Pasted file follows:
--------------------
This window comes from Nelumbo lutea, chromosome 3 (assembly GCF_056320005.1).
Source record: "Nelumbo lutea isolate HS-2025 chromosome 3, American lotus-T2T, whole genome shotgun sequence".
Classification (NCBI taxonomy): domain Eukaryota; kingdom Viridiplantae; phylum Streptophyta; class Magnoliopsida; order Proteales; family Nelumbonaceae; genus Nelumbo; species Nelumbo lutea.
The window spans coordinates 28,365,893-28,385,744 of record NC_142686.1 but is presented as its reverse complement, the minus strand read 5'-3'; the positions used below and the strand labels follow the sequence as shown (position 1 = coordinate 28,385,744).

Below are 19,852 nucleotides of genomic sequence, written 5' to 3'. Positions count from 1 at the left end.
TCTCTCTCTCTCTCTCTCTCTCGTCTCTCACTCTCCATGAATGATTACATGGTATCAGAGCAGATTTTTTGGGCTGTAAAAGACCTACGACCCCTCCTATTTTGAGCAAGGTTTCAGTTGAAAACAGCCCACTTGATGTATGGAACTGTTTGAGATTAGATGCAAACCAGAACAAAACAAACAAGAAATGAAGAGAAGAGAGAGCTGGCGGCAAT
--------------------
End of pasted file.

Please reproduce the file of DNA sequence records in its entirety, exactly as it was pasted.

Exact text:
This window comes from Nelumbo lutea, chromosome 3 (assembly GCF_056320005.1).
Source record: "Nelumbo lutea isolate HS-2025 chromosome 3, American lotus-T2T, whole genome shotgun sequence".
Classification (NCBI taxonomy): domain Eukaryota; kingdom Viridiplantae; phylum Streptophyta; class Magnoliopsida; order Proteales; family Nelumbonaceae; genus Nelumbo; species Nelumbo lutea.
The window spans coordinates 28,365,893-28,385,744 of record NC_142686.1 but is presented as its reverse complement, the minus strand read 5'-3'; the positions used below and the strand labels follow the sequence as shown (position 1 = coordinate 28,385,744).

Below are 19,852 nucleotides of genomic sequence, written 5' to 3'. Positions count from 1 at the left end.
TCTCTCTCTCTCTCTCTCTCTCGTCTCTCACTCTCCATGAATGATTACATGGTATCAGAGCAGATTTTTTGGGCTGTAAAAGACCTACGACCCCTCCTATTTTGAGCAAGGTTTCAGTTGAAAACAGCCCACTTGATGTATGGAACTGTTTGAGATTAGATGCAAACCAGAACAAAACAAACAAGAAATGAAGAGAAGAGAGAGCTGGCGGCAAT